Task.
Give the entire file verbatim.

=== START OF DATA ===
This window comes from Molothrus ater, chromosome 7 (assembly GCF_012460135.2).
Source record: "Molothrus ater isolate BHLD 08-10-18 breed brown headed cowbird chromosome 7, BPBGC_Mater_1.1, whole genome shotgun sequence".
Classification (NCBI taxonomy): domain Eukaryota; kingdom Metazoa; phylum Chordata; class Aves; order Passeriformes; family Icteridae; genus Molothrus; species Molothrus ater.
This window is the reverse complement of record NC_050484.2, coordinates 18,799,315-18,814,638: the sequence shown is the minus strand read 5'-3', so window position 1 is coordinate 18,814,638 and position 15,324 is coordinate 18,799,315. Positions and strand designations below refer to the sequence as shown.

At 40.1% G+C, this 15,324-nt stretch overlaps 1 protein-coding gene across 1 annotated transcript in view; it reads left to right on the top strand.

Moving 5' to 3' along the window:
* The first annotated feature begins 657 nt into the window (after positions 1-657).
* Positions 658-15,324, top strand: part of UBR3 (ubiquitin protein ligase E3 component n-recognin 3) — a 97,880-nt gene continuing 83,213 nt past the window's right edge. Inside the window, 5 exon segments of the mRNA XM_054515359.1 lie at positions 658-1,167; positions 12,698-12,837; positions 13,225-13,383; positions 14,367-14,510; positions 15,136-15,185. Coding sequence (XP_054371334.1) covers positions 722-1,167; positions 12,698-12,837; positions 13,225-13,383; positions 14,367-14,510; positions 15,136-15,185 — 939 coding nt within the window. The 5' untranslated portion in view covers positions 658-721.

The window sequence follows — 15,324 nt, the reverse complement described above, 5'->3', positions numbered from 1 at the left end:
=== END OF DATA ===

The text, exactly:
This window comes from Molothrus ater, chromosome 7 (assembly GCF_012460135.2).
Source record: "Molothrus ater isolate BHLD 08-10-18 breed brown headed cowbird chromosome 7, BPBGC_Mater_1.1, whole genome shotgun sequence".
Classification (NCBI taxonomy): domain Eukaryota; kingdom Metazoa; phylum Chordata; class Aves; order Passeriformes; family Icteridae; genus Molothrus; species Molothrus ater.
This window is the reverse complement of record NC_050484.2, coordinates 18,799,315-18,814,638: the sequence shown is the minus strand read 5'-3', so window position 1 is coordinate 18,814,638 and position 15,324 is coordinate 18,799,315. Positions and strand designations below refer to the sequence as shown.

At 40.1% G+C, this 15,324-nt stretch overlaps 1 protein-coding gene across 1 annotated transcript in view; it reads left to right on the top strand.

Moving 5' to 3' along the window:
* The first annotated feature begins 657 nt into the window (after positions 1-657).
* Positions 658-15,324, top strand: part of UBR3 (ubiquitin protein ligase E3 component n-recognin 3) — a 97,880-nt gene continuing 83,213 nt past the window's right edge. Inside the window, 5 exon segments of the mRNA XM_054515359.1 lie at positions 658-1,167; positions 12,698-12,837; positions 13,225-13,383; positions 14,367-14,510; positions 15,136-15,185. Coding sequence (XP_054371334.1) covers positions 722-1,167; positions 12,698-12,837; positions 13,225-13,383; positions 14,367-14,510; positions 15,136-15,185 — 939 coding nt within the window. The 5' untranslated portion in view covers positions 658-721.

The window sequence follows — 15,324 nt, the reverse complement described above, 5'->3', positions numbered from 1 at the left end: